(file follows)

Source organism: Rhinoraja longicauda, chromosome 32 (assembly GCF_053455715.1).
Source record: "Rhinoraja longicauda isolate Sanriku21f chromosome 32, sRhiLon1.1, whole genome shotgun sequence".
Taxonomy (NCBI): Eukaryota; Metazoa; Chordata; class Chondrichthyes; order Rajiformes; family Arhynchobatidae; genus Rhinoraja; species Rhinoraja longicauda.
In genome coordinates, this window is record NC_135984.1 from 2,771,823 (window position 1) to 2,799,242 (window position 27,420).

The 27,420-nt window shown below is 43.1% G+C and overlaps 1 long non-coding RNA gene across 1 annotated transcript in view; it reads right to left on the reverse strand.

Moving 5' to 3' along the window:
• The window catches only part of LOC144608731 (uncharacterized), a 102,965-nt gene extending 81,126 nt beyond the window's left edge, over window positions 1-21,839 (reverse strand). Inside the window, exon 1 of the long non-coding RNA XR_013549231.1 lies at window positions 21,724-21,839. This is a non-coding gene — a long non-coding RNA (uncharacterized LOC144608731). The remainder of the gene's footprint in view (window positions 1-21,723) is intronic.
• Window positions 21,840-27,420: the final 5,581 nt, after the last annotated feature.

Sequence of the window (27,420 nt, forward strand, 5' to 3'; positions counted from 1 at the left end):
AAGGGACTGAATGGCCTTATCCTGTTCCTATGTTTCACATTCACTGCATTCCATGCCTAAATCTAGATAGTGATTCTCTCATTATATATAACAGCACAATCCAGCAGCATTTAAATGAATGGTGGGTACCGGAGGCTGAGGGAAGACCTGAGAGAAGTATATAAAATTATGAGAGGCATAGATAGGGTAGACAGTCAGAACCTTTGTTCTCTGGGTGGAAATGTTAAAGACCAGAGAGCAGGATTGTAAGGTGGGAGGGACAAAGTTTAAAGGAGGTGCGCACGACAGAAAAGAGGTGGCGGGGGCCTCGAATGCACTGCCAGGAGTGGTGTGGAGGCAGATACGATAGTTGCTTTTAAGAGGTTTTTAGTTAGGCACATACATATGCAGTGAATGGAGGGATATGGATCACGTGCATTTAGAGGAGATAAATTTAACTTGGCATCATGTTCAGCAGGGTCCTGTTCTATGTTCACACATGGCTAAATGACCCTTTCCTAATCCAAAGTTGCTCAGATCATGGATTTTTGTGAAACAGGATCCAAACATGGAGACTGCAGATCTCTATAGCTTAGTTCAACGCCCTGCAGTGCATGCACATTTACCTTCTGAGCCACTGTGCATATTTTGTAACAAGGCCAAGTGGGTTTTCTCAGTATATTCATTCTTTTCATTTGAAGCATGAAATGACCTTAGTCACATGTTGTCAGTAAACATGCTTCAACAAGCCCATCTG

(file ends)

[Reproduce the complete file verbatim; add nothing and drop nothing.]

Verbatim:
Source organism: Rhinoraja longicauda, chromosome 32 (assembly GCF_053455715.1).
Source record: "Rhinoraja longicauda isolate Sanriku21f chromosome 32, sRhiLon1.1, whole genome shotgun sequence".
Taxonomy (NCBI): Eukaryota; Metazoa; Chordata; class Chondrichthyes; order Rajiformes; family Arhynchobatidae; genus Rhinoraja; species Rhinoraja longicauda.
In genome coordinates, this window is record NC_135984.1 from 2,771,823 (window position 1) to 2,799,242 (window position 27,420).

The 27,420-nt window shown below is 43.1% G+C and overlaps 1 long non-coding RNA gene across 1 annotated transcript in view; it reads right to left on the reverse strand.

Moving 5' to 3' along the window:
• The window catches only part of LOC144608731 (uncharacterized), a 102,965-nt gene extending 81,126 nt beyond the window's left edge, over window positions 1-21,839 (reverse strand). Inside the window, exon 1 of the long non-coding RNA XR_013549231.1 lies at window positions 21,724-21,839. This is a non-coding gene — a long non-coding RNA (uncharacterized LOC144608731). The remainder of the gene's footprint in view (window positions 1-21,723) is intronic.
• Window positions 21,840-27,420: the final 5,581 nt, after the last annotated feature.

Sequence of the window (27,420 nt, forward strand, 5' to 3'; positions counted from 1 at the left end):
AAGGGACTGAATGGCCTTATCCTGTTCCTATGTTTCACATTCACTGCATTCCATGCCTAAATCTAGATAGTGATTCTCTCATTATATATAACAGCACAATCCAGCAGCATTTAAATGAATGGTGGGTACCGGAGGCTGAGGGAAGACCTGAGAGAAGTATATAAAATTATGAGAGGCATAGATAGGGTAGACAGTCAGAACCTTTGTTCTCTGGGTGGAAATGTTAAAGACCAGAGAGCAGGATTGTAAGGTGGGAGGGACAAAGTTTAAAGGAGGTGCGCACGACAGAAAAGAGGTGGCGGGGGCCTCGAATGCACTGCCAGGAGTGGTGTGGAGGCAGATACGATAGTTGCTTTTAAGAGGTTTTTAGTTAGGCACATACATATGCAGTGAATGGAGGGATATGGATCACGTGCATTTAGAGGAGATAAATTTAACTTGGCATCATGTTCAGCAGGGTCCTGTTCTATGTTCACACATGGCTAAATGACCCTTTCCTAATCCAAAGTTGCTCAGATCATGGATTTTTGTGAAACAGGATCCAAACATGGAGACTGCAGATCTCTATAGCTTAGTTCAACGCCCTGCAGTGCATGCACATTTACCTTCTGAGCCACTGTGCATATTTTGTAACAAGGCCAAGTGGGTTTTCTCAGTATATTCATTCTTTTCATTTGAAGCATGAAATGACCTTAGTCACATGTTGTCAGTAAACATGCTTCAACAAGCCCATCTG